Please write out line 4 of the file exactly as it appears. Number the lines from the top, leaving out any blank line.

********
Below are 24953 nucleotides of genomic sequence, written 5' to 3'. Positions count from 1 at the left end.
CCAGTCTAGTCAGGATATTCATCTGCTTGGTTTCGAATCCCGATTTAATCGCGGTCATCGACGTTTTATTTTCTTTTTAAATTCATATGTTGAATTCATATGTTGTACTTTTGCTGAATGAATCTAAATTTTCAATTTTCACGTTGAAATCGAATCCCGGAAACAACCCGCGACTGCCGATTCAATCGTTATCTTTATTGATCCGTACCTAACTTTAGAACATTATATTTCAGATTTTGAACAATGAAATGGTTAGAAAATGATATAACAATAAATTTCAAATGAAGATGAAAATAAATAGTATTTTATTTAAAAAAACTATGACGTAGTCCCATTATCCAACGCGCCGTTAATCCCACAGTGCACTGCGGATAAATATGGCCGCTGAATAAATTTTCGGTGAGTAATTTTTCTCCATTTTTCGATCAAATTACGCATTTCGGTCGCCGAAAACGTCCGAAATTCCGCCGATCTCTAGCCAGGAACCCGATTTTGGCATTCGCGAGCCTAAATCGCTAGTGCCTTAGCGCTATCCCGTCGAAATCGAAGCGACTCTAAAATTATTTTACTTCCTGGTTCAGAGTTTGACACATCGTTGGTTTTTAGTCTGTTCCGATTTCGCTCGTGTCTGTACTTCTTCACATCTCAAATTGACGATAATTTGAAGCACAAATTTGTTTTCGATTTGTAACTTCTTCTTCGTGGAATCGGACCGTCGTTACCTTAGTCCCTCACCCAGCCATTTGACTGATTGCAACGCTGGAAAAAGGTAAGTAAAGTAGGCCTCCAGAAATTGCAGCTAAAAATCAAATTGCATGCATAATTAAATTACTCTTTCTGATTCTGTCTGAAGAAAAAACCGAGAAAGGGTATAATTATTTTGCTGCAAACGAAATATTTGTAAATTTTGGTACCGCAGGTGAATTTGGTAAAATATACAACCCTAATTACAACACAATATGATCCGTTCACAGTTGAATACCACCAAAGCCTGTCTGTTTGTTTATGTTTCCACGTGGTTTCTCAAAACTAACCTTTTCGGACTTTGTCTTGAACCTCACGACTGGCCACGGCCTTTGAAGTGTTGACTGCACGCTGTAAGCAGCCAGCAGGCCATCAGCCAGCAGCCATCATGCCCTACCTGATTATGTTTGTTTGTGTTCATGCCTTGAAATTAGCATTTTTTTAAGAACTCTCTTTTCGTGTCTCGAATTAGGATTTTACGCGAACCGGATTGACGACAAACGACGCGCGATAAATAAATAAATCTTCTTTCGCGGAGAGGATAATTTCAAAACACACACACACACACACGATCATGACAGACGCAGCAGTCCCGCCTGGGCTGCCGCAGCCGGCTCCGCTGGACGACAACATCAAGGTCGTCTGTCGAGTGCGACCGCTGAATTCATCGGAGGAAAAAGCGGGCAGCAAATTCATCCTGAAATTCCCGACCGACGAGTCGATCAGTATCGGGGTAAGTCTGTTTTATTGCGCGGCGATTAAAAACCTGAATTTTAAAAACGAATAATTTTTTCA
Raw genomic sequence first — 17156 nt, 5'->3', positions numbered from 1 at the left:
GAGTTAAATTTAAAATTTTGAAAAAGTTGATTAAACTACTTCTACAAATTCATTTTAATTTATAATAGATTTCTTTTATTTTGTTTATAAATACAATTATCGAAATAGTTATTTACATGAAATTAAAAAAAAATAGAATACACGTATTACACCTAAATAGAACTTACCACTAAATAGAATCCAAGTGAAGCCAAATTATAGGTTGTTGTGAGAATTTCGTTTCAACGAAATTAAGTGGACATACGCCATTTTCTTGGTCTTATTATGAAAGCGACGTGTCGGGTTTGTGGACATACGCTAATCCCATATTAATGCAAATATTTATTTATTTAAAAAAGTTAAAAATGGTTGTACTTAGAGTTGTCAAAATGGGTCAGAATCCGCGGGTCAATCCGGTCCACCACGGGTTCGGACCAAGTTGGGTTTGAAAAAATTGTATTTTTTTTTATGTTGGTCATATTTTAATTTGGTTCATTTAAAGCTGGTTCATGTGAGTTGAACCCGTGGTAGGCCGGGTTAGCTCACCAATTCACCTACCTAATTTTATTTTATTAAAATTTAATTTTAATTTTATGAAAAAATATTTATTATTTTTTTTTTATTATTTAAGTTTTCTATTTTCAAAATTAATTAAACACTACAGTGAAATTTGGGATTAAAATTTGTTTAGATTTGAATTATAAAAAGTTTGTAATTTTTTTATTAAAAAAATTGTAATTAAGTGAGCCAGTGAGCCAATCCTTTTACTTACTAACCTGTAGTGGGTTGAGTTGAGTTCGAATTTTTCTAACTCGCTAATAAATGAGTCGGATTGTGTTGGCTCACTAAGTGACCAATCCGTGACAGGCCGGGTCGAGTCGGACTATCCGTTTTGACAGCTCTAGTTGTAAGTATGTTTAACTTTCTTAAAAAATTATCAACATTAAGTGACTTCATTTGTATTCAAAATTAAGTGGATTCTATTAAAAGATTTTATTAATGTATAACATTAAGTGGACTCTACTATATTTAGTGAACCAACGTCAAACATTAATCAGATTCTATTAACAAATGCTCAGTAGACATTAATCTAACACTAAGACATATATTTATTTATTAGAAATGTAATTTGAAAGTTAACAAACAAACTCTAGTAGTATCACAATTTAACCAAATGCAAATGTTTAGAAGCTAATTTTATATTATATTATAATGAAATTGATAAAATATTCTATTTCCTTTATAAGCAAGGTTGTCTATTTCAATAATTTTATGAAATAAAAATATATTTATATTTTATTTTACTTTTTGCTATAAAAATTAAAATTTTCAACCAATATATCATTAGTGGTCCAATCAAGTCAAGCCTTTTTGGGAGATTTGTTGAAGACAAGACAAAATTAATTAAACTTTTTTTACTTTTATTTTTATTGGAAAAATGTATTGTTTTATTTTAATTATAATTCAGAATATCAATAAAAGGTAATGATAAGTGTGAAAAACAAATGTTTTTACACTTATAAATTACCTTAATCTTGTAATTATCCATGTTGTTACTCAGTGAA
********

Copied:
GAGTTAAATTTAAAATTTTGAAAAAGTTGATTAAACTACTTCTACAAATTCATTTTAATTTATAATAGATTTCTTTTATTTTGTTTATAAATACAATTATCGAAATAGTTATTTACATGAAATTAAAAAAAAATAGAATACACGTATTACACCTAAATAGAACTTACCACTAAATAGAATCCAAGTGAAGCCAAATTATAGGTTGTTGTGAGAATTTCGTTTCAACGAAATTAAGTGGACATACGCCATTTTCTTGGTCTTATTATGAAAGCGACGTGTCGGGTTTGTGGACATACGCTAATCCCATATTAATGCAAATATTTATTTATTTAAAAAAGTTAAAAATGGTTGTACTTAGAGTTGTCAAAATGGGTCAGAATCCGCGGGTCAATCCGGTCCACCACGGGTTCGGACCAAGTTGGGTTTGAAAAAATTGTATTTTTTTTTATGTTGGTCATATTTTAATTTGGTTCATTTAAAGCTGGTTCATGTGAGTTGAACCCGTGGTAGGCCGGGTTAGCTCACCAATTCACCTACCTAATTTTATTTTATTAAAATTTAATTTTAATTTTATGAAAAAATATTTATTATTTTTTTTTTATTATTTAAGTTTTCTATTTTCAAAATTAATTAAACACTACAGTGAAATTTGGGATTAAAATTTGTTTAGATTTGAATTATAAAAAGTTTGTAATTTTTTTATTAAAAAAATTGTAATTAAGTGAGCCAGTGAGCCAATCCTTTTACTTACTAACCTGTAGTGGGTTGAGTTGAGTTCGAATTTTTCTAACTCGCTAATAAATGAGTCGGATTGTGTTGGCTCACTAAGTGACCAATCCGTGACAGGCCGGGTCGAGTCGGACTATCCGTTTTGACAGCTCTAGTTGTAAGTATGTTTAACTTTCTTAAAAAATTATCAACATTAAGTGACTTCATTTGTATTCAAAATTAAGTGGATTCTATTAAAAGATTTTATTAATGTATAACATTAAGTGGACTCTACTATATTTAGTGAACCAACGTCAAACATTAATCAGATTCTATTAACAAATGCTCAGTAGACATTAATCTAACACTAAGACATATATTTATTTATTAGAAATGTAATTTGAAAGTTAACAAACAAACTCTAGTAGTATCACAATTTAACCAAATGCAAATGTTTAGAAGCTAATTTTATATTATATTATAATGAAATTGATAAAATATTCTATTTCCTTTATAAGCAAGGTTGTCTATTTCAATAATTTTATGAAATAAAAATATATTTATATTTTATTTTACTTTTTGCTATAAAAATTAAAATTTTCAACCAATATATCATTAGTGGTCCAATCAAGTCAAGCCTTTTTGGGAGATTTGTTGAAGACAAGACAAAATTAATTAAACTTTTTTTACTTTTATTTTTATTGGAAAAATGTATTGTTTTATTTTAATTATAATTCAGAATATCAATAAAAGGTAATGATAAGTGTGAAAAACAAATGTTTTTACACTTATAAATTACCTTAATCTTGTAATTATCCATGTTGTTACTCAGTGAA